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The Week of June 28 at a glance
Posted: Tuesday June 29, 1999 12:11 PM
Jelena Dokic shocked No. 1 Martina Hingis 6-2, 6-0
Mirjana Lucic defeated No. 4 Monica Seles 7-6 (7-4), 7-6 (7-4)
Cedric Pioline stopped No. 3 Yevgeny Kafelnikov 3-6, 6-4, 1-0, retired
Lorenzo Manta beat No. 5 Richard Krajicek 6-3, 7-6 (7-5), 4-6, 4-6, 6-4
"I used to own it, but Sampras has taken over the keys. He is the new owner." -- Boris Becker, talking about Centre Court at Wimbledon.
"That's Jim's strongest quality -- his heart. He's going to lay it on the line and fight as hard as he can." -- Pete Sampras, on Jim Courier.
"I couldn't have picked a better partner." -- John McEnroe, about Steffi Graf after they teamed up to play mixed doubles at Wimbledon.
"I'm not sure what went wrong. A lot of things happened." -- Martina Hingis, after a first-round loss to Jelena Dokic.
"It's not her body that's hurting, it's her heart." -- Martina Navratilova, on Martina Hingis.
"I think Martina needs a mother more than anything else at the moment." -- Chris Evert, on the split between Martina Hingis and her mother, Melanie Molitor.
"The only time I felt slight nerves was the second I stepped foot on the court. There was a big roar and the ... stadium seemed to spin a little bit." -- British qualifier Danny Sapsford, playing on Wimbledon's Centre Court.
"I'd like to be No. 1, no doubt about it. But I think there are 10 guys who can be No. 1." -- Patrick Rafter .
"I am the Rip Van Winkle of tennis. I love my sleep and get plenty of it." -- Greg Rusedski, who said he sleeps 10 to 11 hours a night.
"The decision was made two years ago, but we happen to be the guinea pigs now." -- John Newcombe, complaining that the Australia-U.S. Davis Cup tie in July will be played in the United States instead of Australia.
When Australian siblings Annabel and Ben Ellwood took to the court to play mixed doubles, they were on opposite sides of the net. Annabel teamed with Mahesh Bhupathi of India to beat brother Ben and Sweden's Asa Carlsson in three sets.
Rod Laver, the only man to win the Grand Slam twice, will be honored during the Mercedes-Benz Cup tournament in Los Angeles July 26. Laver, who won the Grand Slam in 1962 and 1969, presented Andre Agassi with the French Open trophy when Agassi captured this year's tournament at Roland Garros. By winning at Paris, Agassi became the first player since Laver to win all four major tournaments during his career.
The season-ending ATP Tour Championships is on the move again. After being held in Hanover, Germany, since 1996, the round-robin tournament for the top eight-ranked players will be held in Lisbon, Portugal, in 2000 and in Sao Paulo, Brazil, in 2001. Others cities bidding for the tournament were Barcelona, London, Las Vegas, Milan, Moscow, Rio de Janeiro and Valencia.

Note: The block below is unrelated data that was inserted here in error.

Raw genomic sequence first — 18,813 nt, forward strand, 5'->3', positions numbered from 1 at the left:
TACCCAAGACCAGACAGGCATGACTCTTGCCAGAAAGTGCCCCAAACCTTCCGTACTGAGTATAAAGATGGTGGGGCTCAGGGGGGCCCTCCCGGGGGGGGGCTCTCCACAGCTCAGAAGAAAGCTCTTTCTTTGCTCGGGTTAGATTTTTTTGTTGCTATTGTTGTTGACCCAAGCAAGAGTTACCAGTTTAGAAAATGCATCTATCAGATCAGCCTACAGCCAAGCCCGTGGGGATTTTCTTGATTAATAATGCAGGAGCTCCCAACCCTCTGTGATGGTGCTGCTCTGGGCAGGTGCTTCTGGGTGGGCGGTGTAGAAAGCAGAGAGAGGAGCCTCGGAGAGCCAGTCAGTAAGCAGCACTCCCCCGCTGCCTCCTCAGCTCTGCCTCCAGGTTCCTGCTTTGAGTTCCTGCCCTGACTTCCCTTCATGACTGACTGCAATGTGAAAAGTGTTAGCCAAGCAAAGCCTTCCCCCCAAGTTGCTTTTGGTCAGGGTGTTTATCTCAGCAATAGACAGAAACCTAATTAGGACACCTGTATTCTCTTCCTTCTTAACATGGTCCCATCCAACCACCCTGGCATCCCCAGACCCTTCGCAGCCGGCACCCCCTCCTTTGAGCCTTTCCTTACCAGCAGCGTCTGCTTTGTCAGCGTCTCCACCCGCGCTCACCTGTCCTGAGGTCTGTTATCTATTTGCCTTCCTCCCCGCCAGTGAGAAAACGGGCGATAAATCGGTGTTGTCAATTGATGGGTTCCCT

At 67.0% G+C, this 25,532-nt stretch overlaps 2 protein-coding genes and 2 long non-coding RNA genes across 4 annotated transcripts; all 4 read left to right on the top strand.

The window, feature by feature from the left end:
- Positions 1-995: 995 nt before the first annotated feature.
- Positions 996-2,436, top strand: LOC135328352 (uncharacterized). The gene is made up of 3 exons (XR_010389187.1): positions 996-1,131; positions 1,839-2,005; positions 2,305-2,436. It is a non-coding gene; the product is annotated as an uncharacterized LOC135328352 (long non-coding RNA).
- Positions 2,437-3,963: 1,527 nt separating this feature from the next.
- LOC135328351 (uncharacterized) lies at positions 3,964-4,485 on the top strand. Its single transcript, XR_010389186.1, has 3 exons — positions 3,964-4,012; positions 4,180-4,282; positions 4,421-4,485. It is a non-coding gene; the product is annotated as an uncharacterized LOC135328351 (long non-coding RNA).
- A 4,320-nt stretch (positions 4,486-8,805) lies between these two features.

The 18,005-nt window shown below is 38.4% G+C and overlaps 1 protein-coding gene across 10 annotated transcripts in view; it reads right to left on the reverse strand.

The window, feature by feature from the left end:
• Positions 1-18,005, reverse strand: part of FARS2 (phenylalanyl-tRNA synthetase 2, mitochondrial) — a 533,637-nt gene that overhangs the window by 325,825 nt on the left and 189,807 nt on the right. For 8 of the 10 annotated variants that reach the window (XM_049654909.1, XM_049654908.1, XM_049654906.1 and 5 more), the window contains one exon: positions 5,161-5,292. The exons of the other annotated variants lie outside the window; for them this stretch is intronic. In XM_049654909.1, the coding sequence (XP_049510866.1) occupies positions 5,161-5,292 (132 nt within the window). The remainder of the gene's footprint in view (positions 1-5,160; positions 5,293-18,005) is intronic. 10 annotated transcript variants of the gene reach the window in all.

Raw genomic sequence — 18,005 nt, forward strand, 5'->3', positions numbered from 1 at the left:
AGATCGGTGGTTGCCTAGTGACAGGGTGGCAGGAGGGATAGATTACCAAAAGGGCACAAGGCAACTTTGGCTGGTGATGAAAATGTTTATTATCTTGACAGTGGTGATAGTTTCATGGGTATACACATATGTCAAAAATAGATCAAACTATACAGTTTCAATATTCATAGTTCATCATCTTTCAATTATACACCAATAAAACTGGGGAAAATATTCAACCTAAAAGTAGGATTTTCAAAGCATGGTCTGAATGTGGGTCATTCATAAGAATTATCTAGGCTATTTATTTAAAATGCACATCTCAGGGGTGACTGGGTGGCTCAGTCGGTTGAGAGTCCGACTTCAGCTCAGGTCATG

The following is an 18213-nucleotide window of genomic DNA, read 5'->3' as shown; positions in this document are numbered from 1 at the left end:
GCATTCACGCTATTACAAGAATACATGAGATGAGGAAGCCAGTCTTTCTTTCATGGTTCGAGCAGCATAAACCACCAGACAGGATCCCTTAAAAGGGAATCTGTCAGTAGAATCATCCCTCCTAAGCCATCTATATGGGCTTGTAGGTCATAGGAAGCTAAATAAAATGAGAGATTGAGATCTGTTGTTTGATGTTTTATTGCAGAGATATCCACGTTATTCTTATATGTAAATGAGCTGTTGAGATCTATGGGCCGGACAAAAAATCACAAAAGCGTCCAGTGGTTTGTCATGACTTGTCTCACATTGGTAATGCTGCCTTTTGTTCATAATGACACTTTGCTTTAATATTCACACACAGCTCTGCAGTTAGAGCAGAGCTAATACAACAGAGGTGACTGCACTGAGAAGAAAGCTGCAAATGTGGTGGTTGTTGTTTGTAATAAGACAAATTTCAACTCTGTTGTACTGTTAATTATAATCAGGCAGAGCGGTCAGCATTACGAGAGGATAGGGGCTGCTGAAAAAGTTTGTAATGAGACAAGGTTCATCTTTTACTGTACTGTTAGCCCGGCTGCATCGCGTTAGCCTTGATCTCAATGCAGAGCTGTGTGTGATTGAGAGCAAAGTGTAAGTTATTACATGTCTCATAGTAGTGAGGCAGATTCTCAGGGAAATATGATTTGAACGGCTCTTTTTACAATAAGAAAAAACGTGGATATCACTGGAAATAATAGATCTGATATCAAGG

Michael Chang, who has had a rough 1999, has decided to start at the bottom again. Ranked 58th in the world, Chang has entered the Safeway Challenge, a $50,000 USTA tournament in Aptos, Calif., that begins July 12. After falling to 141st in the rankings, Andre Agassi played in two Challenger events to begin his comeback that peaked earlier this month when he won the French Open.
Billie Jean King has reminded Wimbledon executives that female players may stay away if the tournament doesn't pay men and women equal prize money. For now, WTA Tour officials have ruled out a so-called "girlcott." "Treating women as less valuable than men generates ill-will that is disproportionate to the amount of money you are saving," King wrote in a London newspaper. The men's purse this year was $890,000 more than the women's -- a fraction of the reported $52.8 million in net profit Wimbledon generated last year.
While commentating on the BBC, Pam Shriver said 16-year-old Jelena Dokic seemed to be getting signals from her father during her second-round match. Tennis rules don't allow coaching during play. Dokic insists there was no coaching. "No signs, I mean he didn't tell me how to play," said Dokic, who stunned top-seeded Martina Hingis in a first-round match.
Former British Cupper John Lloyd has turned heads at the All England Lawn Tennis and Croquet Club. Lloyd, insisting a more even playing surface will improve the play, has called for the grass courts at Wimbledon to be replaced. Lloyd said the backlash from converting the world's premier grass-court tournament into a synthetic court event would be short-lived and the essence of Wimbledon would survive. "This is not meant as a snub to Wimbledon, which is the greatest event in the sport, but it is not the grass at Wimbledon that makes it so special," Lloyd said. "Digging up the grass would cause a slight blip and then it would be quickly forgotten. Wimbledon would be so much better on a medium-paced surface."
Tournaments This Week
ATP and WTA Tours
The Championships, grass, Wimbledon, England (second week)
Tournaments Week of July 5
$525,000 Rado Swiss Open, clay, Gstaad, Switzerland
$142,500 Torneo Internazionale, clay, Palermo, Italy
League play begins
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